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6 Things Your Vet Wants You to Know About Dog Food 

About Dog Food     By Emily Williams   |Published July 29, 2019

When it comes to food, most dogs will eat just about anything. As opportunistic eaters, it’s in their nature! But being willing and able to eat almost anything isn’t the same as getting great nutrition. As our dogs’ guardians, it’s up to us to feed them well. Here are six tips for feeding your dog correctly.

A little dog is sniffing a pumpkin6 Things Your Vet Wants You to Know About Dog Food

About Dog Food

1. Grains and Byproducts are OK for Most Dogs

When wild dogs eat, they consume entire animals – including things that we humans view as absolutely disgusting.

As it turns out, things like sinews and organs are highly nutritious, with essential minerals and vitamins, plus healthy fat and protein, so there’s no need to worry too much about ingredients like chicken meal and lamb meal, which are made by grinding up animal protein and removing moisture. 

Do consider choosing dog foods with named protein sources such as beef, chicken, duck, lamb, etc. over more general “poultry” or “meat byproduct” catch-all labels.

Switching to a brand with named proteins and fewer fillers can make a visible difference. In many cases, the recommended serving size is smaller. And you’ll find that your dog’s waste output is lower as well.

Whole grains such as rice, barley, and oats are fine for most dogs too. If you think that your dog might have a food allergy, ask your vet to run tests.

2. Not all Dog Foods are Created Equal

Even though the FDA regulates all pet foods sold in the US, there are differences in quality. You’ll want to look for the Association of American Feed Control Officials (AAFCO) label mentioning that the dog food provides complete and balanced nutrition, plus you’ll want to watch out for things like artificial colors and artificial flavors.

Be on the lookout for the term “animal byproduct” since these generic meat, bone, and animal byproduct meals can also contain things like diseased or dead on arrival livestock, roadkill, deceased zoo animals, and even pets that have been euthanized at animal shelters.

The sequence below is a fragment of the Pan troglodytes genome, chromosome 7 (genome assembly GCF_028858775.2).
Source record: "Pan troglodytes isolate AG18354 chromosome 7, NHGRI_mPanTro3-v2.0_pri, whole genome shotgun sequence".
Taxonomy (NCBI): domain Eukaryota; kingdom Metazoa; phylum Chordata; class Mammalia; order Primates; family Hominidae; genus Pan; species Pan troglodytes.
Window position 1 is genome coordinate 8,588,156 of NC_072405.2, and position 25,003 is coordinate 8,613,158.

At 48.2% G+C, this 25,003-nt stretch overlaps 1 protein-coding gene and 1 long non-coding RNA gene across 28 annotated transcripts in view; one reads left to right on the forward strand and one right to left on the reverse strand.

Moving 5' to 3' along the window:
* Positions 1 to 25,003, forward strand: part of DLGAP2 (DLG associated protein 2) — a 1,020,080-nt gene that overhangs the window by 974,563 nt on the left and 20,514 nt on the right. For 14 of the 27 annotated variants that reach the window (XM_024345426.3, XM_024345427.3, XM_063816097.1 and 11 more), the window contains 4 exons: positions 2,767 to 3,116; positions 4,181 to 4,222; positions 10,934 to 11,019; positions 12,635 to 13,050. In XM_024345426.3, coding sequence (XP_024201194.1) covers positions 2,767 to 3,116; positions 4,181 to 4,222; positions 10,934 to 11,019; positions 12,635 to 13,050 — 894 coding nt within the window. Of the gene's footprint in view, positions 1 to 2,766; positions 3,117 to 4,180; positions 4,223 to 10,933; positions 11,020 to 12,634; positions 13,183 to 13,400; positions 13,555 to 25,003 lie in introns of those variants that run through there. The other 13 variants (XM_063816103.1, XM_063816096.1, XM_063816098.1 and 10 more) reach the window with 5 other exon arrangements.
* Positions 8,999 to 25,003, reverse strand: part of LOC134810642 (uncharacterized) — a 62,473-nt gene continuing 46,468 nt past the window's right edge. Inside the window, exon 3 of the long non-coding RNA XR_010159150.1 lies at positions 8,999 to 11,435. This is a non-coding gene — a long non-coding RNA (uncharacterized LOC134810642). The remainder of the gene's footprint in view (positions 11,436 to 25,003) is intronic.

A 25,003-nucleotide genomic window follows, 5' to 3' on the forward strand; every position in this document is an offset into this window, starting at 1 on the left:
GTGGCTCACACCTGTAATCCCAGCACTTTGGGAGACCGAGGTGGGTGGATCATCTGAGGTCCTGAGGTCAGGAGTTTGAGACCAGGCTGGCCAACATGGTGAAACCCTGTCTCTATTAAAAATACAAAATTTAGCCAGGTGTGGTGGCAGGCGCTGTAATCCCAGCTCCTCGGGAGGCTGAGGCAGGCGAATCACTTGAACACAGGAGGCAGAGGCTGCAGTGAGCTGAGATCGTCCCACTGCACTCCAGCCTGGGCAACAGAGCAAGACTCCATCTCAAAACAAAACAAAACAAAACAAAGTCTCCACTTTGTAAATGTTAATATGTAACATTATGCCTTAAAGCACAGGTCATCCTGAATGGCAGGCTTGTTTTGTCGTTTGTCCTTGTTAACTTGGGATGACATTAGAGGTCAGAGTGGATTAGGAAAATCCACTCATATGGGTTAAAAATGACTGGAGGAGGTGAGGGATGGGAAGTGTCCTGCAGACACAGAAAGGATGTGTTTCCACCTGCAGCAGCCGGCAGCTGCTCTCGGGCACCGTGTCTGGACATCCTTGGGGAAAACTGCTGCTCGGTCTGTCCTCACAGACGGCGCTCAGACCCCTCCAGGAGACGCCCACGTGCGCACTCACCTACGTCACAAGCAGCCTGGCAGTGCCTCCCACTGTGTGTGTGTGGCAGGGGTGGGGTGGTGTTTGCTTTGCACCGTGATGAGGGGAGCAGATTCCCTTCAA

What is in generic meat and animal byproduct meals depends on the rendering plant that processes the meals. Brands that use this vague terminology technically meet the standards set forth by AAFCO, but they could be detrimental to your dog’s health.

Before choosing a dog food, take a look at the company's website.  Does it provide detailed information about the food, the company, recalls?  Or do you see fancy marketing, beautiful images, and wonderful promises that are not backed up by facts?

3. Dry Dog Food Helps Keep Your Pet’s Teeth Clean

In the wild, carnivorous animals keep their teeth clean by eating bones. Unfortunately, real bones can splinter and break, potentially harming your dog’s digestive tract.

Bones can damage your dog’s teeth, too, leading to pain and perhaps some unexpected vet bills. A good-quality dry dog food does double-duty by nourishing your pet and helping keep dog teeth cleaner between dental cleanings.

Of course, dental chews are great for keeping our furry friends’ teeth clean, too. Bonus: fresher doggie breath and more enjoyable interactions with your pet!

It’s perfectly fine to treat your dog to wet food as well as kibble. If your dog needs to lose weight, replacing part of your dog’s dry food with wet food can help you keep them feeling satisfied, but with fewer calories.

4. All Dogs Don’t Need a Premium Diet

Did you know that the average dog owner will spend approximately $1,975 on their dogs, from travel costs to insurance, food, and treats?